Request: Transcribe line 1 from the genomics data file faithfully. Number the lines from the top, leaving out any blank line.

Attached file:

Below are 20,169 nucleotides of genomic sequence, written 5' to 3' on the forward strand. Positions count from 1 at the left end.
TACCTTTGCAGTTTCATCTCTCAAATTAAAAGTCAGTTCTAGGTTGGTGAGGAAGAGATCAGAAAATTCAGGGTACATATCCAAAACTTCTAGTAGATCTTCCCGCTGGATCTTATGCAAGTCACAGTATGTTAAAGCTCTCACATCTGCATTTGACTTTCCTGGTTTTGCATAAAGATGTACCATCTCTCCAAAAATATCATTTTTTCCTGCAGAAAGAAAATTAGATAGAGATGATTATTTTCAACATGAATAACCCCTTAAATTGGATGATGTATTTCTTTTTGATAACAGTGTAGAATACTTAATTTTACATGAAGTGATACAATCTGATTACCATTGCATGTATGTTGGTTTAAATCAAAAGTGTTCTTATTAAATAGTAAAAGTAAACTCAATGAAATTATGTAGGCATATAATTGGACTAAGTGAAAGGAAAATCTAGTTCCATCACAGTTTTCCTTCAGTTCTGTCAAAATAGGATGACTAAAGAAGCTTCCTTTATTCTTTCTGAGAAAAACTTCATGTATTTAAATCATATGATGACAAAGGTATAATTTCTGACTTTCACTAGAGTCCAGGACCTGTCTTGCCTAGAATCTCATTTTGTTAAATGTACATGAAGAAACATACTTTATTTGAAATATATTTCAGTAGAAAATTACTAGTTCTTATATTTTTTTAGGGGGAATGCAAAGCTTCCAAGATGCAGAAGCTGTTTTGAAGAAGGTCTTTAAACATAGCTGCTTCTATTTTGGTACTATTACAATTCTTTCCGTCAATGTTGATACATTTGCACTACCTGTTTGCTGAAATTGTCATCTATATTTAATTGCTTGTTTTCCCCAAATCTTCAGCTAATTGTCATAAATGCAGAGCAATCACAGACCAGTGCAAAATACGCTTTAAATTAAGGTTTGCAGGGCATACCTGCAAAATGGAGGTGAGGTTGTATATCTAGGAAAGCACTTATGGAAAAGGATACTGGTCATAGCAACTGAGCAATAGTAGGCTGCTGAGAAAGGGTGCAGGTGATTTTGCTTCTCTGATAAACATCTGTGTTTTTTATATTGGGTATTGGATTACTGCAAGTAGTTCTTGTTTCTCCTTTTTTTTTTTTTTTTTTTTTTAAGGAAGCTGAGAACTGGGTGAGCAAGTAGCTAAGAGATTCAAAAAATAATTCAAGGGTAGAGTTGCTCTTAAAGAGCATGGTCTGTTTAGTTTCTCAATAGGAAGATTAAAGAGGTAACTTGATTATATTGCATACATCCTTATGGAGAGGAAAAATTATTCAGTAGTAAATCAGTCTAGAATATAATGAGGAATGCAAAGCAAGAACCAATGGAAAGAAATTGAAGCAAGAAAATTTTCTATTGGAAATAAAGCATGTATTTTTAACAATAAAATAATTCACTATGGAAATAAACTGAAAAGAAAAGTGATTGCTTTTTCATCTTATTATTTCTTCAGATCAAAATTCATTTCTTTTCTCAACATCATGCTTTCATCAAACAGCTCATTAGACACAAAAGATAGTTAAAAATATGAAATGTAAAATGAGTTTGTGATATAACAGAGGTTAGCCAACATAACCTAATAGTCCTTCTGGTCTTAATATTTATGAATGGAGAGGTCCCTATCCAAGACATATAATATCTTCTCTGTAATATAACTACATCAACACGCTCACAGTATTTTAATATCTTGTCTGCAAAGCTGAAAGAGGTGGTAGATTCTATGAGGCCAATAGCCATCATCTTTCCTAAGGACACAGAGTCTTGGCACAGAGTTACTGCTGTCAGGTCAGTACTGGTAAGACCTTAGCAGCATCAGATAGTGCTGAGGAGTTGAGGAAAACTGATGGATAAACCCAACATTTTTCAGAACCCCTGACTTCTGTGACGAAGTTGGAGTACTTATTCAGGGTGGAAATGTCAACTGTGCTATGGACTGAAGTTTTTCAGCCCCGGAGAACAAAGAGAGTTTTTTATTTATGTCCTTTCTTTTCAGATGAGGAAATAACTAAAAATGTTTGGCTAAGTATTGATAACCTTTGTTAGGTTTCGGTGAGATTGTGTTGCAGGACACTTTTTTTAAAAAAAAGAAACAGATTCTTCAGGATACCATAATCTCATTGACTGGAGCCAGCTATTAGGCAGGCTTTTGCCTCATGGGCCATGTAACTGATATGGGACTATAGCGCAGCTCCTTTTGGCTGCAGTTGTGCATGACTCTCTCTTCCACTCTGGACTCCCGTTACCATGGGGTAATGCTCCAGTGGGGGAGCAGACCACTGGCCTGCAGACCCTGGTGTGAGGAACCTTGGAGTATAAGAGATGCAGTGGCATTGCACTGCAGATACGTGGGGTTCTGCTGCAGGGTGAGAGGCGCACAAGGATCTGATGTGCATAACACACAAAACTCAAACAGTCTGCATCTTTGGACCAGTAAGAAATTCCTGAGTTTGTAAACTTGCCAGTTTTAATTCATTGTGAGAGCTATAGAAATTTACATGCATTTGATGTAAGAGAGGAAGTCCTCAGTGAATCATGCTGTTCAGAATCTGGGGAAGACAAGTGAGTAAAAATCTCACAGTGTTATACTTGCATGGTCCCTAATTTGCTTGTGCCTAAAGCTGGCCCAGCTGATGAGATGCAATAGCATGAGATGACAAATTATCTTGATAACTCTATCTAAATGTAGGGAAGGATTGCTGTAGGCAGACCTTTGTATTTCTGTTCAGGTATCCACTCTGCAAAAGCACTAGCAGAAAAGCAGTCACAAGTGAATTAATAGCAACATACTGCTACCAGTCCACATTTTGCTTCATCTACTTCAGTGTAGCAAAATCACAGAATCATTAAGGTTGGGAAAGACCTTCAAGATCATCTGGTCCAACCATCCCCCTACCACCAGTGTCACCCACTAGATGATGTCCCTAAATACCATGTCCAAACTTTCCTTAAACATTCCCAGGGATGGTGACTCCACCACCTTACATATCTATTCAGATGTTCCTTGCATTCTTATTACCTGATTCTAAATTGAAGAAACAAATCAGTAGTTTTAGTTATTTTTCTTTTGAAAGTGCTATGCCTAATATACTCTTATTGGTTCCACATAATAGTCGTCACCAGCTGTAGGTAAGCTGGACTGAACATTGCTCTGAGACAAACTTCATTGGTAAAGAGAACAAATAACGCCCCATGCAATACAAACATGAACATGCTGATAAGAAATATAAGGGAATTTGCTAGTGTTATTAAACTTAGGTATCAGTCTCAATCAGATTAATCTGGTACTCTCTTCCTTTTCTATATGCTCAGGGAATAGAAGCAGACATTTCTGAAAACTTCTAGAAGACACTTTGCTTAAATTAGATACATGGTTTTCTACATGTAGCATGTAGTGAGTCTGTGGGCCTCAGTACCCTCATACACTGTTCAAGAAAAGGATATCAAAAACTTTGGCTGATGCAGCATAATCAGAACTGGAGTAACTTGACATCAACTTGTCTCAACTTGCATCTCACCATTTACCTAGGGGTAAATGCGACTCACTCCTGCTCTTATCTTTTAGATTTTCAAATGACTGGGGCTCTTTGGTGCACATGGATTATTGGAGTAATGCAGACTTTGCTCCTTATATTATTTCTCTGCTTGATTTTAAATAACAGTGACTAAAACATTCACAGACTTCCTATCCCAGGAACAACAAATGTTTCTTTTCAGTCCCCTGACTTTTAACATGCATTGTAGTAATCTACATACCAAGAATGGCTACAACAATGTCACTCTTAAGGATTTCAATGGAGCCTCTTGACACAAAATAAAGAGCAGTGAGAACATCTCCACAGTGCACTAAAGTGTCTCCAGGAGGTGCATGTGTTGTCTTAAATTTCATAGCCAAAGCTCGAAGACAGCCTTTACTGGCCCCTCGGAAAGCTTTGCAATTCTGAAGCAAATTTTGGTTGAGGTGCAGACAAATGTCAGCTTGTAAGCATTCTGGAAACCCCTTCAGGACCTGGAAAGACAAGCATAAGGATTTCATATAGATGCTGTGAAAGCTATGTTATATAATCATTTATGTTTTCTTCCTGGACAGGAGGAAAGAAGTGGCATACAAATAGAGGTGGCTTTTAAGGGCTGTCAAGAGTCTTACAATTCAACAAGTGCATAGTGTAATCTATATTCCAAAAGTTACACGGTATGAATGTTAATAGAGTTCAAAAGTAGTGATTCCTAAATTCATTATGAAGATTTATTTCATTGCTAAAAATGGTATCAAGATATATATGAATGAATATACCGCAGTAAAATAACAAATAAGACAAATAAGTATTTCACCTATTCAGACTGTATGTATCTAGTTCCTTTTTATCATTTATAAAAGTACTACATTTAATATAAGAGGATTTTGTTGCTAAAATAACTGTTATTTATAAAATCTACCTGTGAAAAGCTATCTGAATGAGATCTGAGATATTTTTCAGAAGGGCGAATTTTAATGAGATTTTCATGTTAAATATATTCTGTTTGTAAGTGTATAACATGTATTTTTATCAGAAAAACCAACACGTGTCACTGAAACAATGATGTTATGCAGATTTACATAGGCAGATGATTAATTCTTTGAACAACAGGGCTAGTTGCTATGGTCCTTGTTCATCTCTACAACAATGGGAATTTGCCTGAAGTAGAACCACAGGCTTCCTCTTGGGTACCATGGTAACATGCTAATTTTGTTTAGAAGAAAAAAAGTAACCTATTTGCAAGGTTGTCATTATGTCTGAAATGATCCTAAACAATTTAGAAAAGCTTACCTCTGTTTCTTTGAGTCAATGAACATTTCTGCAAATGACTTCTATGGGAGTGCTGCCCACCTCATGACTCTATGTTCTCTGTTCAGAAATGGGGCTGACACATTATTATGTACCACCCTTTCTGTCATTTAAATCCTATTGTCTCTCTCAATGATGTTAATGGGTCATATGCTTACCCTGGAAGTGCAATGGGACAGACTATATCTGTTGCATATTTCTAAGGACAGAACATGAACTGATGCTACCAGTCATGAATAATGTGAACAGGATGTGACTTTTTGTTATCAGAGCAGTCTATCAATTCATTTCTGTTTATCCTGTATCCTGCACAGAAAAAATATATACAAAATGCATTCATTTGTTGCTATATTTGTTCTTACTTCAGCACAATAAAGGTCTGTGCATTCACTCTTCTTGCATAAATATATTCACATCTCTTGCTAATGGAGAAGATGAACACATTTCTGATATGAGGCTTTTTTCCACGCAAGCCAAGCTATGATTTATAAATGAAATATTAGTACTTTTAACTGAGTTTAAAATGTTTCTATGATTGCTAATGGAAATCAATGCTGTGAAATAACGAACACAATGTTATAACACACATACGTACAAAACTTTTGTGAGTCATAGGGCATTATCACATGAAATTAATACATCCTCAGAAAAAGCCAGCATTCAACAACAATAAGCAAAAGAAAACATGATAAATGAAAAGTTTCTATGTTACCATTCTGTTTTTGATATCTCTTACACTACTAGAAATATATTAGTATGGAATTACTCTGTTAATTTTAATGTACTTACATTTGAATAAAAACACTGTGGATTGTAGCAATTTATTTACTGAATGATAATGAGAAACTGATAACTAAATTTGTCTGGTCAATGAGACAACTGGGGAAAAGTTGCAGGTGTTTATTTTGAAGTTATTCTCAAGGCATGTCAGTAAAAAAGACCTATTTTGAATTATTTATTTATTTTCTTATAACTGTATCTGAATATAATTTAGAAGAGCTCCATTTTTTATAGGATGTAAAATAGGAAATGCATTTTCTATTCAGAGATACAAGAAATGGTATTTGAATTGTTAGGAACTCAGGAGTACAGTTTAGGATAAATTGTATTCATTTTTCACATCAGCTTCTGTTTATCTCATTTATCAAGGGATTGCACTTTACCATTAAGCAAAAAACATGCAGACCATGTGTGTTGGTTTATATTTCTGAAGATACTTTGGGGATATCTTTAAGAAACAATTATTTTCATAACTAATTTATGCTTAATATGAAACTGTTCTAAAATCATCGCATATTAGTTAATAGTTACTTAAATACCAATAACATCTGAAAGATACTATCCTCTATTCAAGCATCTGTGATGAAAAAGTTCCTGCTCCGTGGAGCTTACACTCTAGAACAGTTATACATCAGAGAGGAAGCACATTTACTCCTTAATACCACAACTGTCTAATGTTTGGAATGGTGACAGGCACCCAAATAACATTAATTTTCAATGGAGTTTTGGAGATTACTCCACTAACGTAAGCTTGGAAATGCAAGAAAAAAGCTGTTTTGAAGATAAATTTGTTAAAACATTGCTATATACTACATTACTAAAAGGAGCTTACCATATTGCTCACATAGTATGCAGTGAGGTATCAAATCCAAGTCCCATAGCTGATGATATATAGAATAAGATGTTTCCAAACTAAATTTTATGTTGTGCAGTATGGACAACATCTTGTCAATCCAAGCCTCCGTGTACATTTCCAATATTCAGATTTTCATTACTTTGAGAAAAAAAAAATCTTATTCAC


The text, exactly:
Below are 20,169 nucleotides of genomic sequence, written 5' to 3' on the forward strand. Positions count from 1 at the left end.